I'm Trying to Be a Bisexual, But I'm Failing Miserably
If I was born this way, then why am I so bad at it?
Photo by Maggie Lee
I’ve always considered myself to be mostly homosexual. Whenever I watched scrambled porn on my parents’ pirated satellite dish as a child, my eyes would invariably dart toward the delectable mounds that hung from the fairer sex. Whenever I watched old movies, I longed to be the matinee idol, not the ruby lipped ingénue, because the idol got to kiss her. I’ve spent decades lusting over female friends, acquaintances, and rock bassists. And yet, in my 31 years on this Earth, I have done nothing about it. Because I’m scared.
When I was in high school, I was in love. Well, whatever a person whose brain isn’t fully developed can consider love. Her name was Melissa, she “only listened to early Billy Joel,” and she had a waterbed. We’d lie on said bed, beneath her Romeo and Juliet movie poster, and spend hours talking about how much we hated our peers. Her glasses were huge, her nose huger, her malaise huger still. I was obsessed.
I broke into art class to steal photos of her, looking pained while standing below one of her mediocre paintings, to save for my archives. I shot my own photographs of her, which I blew up into 8x10s, ensconced in glass and lovingly placed on the windowsills of my childhood bedroom. I thought, for sure, she was gay. I mean, she exuded it, body and soul.
One day, unable to further deal with the psychic angst of my unspoken feelings, I wrote an epic declaration of juvenile love and sent it to the nondescript ranch home she inhabited with her absentee parents. She was my Alice. I was her Gertrude. Soon she would see how wonderful our creative connection, our Sapphic bond, could be. Or so I thought.
I vividly recall the afternoon I knew she had received my letter. In between class periods, she ignored my formerly accepted and excitedly embraced eye contact. Whenever I approached her, she silently walked away, unspeakably informing me of the worst. I had, apparently, misjudged the extent of her homosexuality. Perhaps she was unwilling to accept her true self. Perhaps I was wholly in the wrong. Regardless, I spent the rest of my high school career eating M&M’s alone in the library during lunch hours.
Faced with this crushing defeat, I did the only thing one could do—pushed my feelings down, ignored them, and spent the next ten plus years bouncing from male suitor to male suitor (because, as everyone knows, there are only three ways to solve problems—prayer, violence, and avoidance).
Photo by Jamie "Lee Curtis" Taete
I accepted heterosexual attention as gospel and did my best to be a good, decent, straight gal. The alternative was being made a fool of, an injustice I was not willing to suffer again. The ghost of Melissa, of her rejection, hovered over me, preventing me from even thinking about trying. And so, for years, I ignored my Sapphic feelings and the scrambled pornography of my childhood.
Until now. Finally, at the age of thirty fucking one, I’m willing to accept the way I am, and to embrace this facet of my sexual character, because I’m too old to be so shit scared. The fact that I am so old, however, and so wholly inexperienced, puts me at a loss. Now what?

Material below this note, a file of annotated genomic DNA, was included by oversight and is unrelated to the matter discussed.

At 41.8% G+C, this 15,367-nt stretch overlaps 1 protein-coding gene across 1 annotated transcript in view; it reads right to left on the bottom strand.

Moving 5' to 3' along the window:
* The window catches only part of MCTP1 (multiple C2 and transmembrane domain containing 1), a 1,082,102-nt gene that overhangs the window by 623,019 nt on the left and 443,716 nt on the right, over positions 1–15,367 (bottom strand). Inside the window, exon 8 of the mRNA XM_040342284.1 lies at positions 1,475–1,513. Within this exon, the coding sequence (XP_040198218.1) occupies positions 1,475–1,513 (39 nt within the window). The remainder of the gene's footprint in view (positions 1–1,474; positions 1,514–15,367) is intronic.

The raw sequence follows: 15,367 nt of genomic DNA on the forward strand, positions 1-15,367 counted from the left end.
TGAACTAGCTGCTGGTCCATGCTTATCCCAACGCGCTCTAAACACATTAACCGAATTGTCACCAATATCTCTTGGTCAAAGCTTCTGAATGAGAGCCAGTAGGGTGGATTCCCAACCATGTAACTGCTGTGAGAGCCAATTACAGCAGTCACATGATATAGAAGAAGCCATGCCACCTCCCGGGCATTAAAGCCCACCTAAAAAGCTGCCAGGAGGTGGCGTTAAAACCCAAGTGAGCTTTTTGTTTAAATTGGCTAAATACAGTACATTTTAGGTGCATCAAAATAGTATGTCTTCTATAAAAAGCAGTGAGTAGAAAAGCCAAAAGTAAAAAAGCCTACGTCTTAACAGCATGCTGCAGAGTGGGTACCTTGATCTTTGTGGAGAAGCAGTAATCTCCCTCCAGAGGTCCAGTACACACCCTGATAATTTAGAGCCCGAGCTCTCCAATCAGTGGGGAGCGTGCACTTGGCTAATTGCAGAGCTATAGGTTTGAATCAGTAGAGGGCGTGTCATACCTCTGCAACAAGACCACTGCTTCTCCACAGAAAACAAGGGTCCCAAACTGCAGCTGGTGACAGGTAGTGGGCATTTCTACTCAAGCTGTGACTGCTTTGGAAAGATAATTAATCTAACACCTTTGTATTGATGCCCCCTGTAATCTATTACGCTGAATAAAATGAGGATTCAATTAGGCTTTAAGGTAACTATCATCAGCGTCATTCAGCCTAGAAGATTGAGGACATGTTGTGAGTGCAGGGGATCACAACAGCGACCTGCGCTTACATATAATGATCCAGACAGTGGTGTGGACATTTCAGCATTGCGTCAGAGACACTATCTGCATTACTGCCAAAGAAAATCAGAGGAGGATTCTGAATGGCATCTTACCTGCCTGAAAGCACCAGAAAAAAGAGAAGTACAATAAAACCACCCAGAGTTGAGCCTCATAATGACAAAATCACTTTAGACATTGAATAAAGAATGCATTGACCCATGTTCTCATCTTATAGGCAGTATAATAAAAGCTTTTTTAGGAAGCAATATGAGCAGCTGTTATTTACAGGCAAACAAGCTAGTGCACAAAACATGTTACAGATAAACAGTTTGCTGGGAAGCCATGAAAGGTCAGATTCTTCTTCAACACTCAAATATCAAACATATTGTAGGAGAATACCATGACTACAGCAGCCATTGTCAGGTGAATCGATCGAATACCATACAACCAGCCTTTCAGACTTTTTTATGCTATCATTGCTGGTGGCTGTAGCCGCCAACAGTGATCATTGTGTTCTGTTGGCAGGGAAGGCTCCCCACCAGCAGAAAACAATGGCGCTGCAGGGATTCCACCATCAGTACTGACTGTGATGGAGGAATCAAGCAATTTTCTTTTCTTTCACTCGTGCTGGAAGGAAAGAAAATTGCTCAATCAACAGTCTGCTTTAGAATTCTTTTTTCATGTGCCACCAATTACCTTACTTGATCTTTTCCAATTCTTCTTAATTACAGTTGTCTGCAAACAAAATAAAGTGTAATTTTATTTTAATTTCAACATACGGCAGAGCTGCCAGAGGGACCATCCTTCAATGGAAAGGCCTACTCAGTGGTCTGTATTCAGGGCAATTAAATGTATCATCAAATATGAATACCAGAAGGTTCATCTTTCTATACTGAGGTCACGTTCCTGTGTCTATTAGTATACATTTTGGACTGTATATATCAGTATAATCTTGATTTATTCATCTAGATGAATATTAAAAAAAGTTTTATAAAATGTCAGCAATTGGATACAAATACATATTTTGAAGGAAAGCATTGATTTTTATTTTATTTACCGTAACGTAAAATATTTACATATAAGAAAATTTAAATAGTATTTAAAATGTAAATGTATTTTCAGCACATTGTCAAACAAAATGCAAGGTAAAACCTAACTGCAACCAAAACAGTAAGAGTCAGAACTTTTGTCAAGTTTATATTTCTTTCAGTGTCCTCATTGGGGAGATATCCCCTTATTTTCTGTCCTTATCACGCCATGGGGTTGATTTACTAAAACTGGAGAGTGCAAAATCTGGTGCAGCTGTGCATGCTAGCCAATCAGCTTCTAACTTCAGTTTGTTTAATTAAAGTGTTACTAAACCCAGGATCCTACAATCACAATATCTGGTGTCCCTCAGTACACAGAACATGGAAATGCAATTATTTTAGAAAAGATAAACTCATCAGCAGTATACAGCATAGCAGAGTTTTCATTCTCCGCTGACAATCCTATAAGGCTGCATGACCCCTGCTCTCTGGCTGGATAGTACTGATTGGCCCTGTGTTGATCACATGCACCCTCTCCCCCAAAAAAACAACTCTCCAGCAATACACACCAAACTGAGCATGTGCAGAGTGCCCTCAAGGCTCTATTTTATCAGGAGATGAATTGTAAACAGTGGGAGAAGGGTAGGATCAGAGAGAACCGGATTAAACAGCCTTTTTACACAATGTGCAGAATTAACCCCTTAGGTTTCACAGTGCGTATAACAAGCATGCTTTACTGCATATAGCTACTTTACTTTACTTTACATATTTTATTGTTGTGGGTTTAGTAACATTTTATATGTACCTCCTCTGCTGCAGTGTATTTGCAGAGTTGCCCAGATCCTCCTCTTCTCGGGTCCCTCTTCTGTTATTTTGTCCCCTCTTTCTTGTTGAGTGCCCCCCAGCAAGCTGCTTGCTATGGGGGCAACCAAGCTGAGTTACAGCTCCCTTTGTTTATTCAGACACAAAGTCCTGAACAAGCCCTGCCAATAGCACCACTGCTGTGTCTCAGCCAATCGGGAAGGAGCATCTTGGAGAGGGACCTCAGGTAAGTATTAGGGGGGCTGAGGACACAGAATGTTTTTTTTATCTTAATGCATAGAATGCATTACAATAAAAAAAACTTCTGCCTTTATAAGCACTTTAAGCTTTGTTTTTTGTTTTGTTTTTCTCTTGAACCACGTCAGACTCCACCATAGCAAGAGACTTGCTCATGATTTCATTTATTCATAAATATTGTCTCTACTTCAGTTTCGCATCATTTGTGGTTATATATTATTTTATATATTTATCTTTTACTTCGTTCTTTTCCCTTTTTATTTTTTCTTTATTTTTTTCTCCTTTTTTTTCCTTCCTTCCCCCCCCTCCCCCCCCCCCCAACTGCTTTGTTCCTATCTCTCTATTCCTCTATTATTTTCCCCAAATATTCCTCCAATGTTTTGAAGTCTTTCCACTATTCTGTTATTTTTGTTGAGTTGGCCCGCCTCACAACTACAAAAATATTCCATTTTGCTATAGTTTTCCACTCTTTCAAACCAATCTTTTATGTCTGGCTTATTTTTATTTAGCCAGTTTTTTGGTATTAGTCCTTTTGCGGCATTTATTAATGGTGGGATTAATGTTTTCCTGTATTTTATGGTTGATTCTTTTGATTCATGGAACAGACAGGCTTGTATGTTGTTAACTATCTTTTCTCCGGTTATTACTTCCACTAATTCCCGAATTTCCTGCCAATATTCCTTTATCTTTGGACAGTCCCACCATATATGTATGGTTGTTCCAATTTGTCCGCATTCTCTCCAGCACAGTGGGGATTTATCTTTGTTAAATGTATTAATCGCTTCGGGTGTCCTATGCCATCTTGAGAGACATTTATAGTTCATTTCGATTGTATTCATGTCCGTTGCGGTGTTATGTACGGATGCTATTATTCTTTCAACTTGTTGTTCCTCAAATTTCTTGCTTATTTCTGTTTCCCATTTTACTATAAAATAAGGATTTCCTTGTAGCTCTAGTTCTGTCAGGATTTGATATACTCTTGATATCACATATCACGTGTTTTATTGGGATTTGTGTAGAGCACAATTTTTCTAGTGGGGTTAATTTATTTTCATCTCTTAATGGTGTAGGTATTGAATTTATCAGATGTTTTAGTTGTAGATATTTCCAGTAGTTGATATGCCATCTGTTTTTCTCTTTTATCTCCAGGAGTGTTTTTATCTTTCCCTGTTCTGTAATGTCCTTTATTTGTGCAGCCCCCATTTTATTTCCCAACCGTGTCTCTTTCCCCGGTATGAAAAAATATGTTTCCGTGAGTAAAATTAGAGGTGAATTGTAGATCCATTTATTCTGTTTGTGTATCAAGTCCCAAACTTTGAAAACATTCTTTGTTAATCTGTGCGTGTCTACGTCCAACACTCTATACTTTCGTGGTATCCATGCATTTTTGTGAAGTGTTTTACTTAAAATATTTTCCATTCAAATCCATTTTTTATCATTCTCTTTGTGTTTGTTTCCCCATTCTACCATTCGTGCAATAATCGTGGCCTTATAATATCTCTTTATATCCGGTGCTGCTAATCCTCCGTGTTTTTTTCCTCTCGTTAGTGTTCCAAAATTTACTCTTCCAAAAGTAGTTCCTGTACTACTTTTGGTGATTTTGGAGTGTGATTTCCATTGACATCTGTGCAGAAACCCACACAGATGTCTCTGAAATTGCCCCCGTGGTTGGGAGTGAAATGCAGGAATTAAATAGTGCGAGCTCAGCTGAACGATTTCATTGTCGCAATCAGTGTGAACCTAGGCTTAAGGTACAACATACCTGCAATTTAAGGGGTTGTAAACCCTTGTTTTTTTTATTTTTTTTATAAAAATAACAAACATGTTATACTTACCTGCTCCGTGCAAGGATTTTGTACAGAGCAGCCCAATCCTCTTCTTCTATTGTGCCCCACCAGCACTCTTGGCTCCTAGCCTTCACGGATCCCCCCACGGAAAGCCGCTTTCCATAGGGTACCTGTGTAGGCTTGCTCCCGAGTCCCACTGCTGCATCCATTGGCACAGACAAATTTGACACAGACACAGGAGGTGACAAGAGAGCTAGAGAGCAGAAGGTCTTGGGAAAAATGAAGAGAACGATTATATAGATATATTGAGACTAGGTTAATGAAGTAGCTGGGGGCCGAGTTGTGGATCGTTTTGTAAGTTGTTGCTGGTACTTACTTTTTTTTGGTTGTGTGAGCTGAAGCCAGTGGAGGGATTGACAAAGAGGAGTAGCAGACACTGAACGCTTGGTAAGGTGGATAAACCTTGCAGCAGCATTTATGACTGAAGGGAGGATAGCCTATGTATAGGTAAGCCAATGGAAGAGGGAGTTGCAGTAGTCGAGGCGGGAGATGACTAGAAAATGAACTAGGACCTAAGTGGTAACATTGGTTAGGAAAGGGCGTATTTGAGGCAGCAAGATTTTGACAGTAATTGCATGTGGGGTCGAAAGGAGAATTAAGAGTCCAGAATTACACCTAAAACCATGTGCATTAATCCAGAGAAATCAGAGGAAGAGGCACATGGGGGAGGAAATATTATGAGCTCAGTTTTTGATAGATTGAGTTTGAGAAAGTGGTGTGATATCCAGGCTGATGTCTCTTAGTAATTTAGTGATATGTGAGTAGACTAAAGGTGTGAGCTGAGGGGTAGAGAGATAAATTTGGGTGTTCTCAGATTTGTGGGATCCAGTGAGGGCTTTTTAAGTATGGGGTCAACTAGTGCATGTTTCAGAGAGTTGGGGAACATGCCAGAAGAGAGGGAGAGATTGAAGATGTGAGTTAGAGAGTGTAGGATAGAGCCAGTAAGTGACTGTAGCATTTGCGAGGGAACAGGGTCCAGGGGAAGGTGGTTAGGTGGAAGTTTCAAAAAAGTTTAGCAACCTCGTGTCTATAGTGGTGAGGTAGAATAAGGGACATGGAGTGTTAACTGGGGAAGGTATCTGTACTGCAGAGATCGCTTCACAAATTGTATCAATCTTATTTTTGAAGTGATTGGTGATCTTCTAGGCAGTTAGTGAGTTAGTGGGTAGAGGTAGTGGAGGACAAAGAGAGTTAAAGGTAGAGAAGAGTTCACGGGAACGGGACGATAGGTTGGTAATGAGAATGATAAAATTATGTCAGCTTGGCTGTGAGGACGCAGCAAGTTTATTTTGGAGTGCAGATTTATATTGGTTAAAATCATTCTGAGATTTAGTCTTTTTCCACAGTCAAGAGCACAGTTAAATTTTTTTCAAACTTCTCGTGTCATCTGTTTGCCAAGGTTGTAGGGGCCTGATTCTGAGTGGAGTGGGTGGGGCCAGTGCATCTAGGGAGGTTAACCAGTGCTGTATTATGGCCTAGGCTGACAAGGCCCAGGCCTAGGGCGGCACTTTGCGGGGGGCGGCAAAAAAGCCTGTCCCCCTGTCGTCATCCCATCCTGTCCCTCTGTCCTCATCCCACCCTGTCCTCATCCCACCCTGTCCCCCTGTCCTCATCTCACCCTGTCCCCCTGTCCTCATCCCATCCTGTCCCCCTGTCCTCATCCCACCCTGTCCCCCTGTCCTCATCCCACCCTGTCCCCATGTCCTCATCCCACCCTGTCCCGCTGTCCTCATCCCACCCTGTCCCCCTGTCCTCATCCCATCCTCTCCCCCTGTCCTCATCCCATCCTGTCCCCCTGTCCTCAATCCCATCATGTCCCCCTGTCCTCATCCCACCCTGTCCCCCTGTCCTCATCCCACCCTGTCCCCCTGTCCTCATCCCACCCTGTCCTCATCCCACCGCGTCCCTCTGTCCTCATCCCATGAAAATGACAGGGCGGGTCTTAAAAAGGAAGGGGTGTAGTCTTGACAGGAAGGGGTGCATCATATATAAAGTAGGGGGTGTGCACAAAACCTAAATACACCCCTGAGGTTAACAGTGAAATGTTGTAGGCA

I have plenty of female friends who tell me they’re bi, but I’ve never seen them with women. Are they lying in an attempt to attract the male gaze? Or are they scared as well? I don’t fucking know. All I know is that I feel uncomfortable talking to them about our shared interest in pussy. And asking them out? Out of the question.
Not only am I bad at being a bisexual, I’m bad at identifying as one. I feel uncomfortable whenever my friend Guy, a card-carrying homosexual American, implores me to embrace the label of “queer.” In much the same way I don’t feel comfortable self-identifying as an alcoholic (because, y’know, the state never took away my kids because I couldn’t stop drinking Bud Light Lime-a-Ritas), identifying as queer when I’m not entirely gay (earlier I made it seem as though I begrudgingly dated men, but I assure you I truly do love dick) feels disingenuous.
Queer, to me, seems like a title you earn—not one you're given. And me? I’m just some fucking coward. I’ve never been gay bashed. My family has never ostracized me because of how I am. Nor have I ever emotionally struggled with it. It wasn’t falling in love with Melissa that made me feel awful, it was the sting of her rejection. I’ve never felt any guilt or shame about my semi-homosexuality. Which, combined with the fact that I’ve never done anything about it, makes me feel like a fraud.
It’s not a competition, I know, to be as gay as humanly possible in order to keep up with the Cleve Joneses. But it would be nice to be at least a little competently gay. A friend invited me over for dinner the other night exclusively to, I quickly found out, inform me she was “into me.” Upon receipt of this information, my eyes bugged out of my head like a Tex Avery cartoon, I internally “hummina-hummina-humminaed,” and immediately commenced to drinking an entire bottle of wine.
I ultimately got the fuck outta Dodge before shit got real. Why the hell did I do that? That broad wanted me! I wanted her! Rejection wasn't lurking around the corner. It wasn't even in the building! And yet, still, I was terrified. Presumably because I didn't know what the hell I was doing? Because I'm a 31-year-old amateur? Christ. If only acting queer was as easy as being queer.
Follow Megan Koester on Twitter.
More like this:
- coming out
- Born this way
- Megan Koester
- national coming out day
- Vice Blog
- Young Love
- how to not be bisexual
- women having sex with women
- being gay
- Sapphic feelings
- if only acting queer was as easy as being queer
- being queer
- bisexual women
- Cleve Jones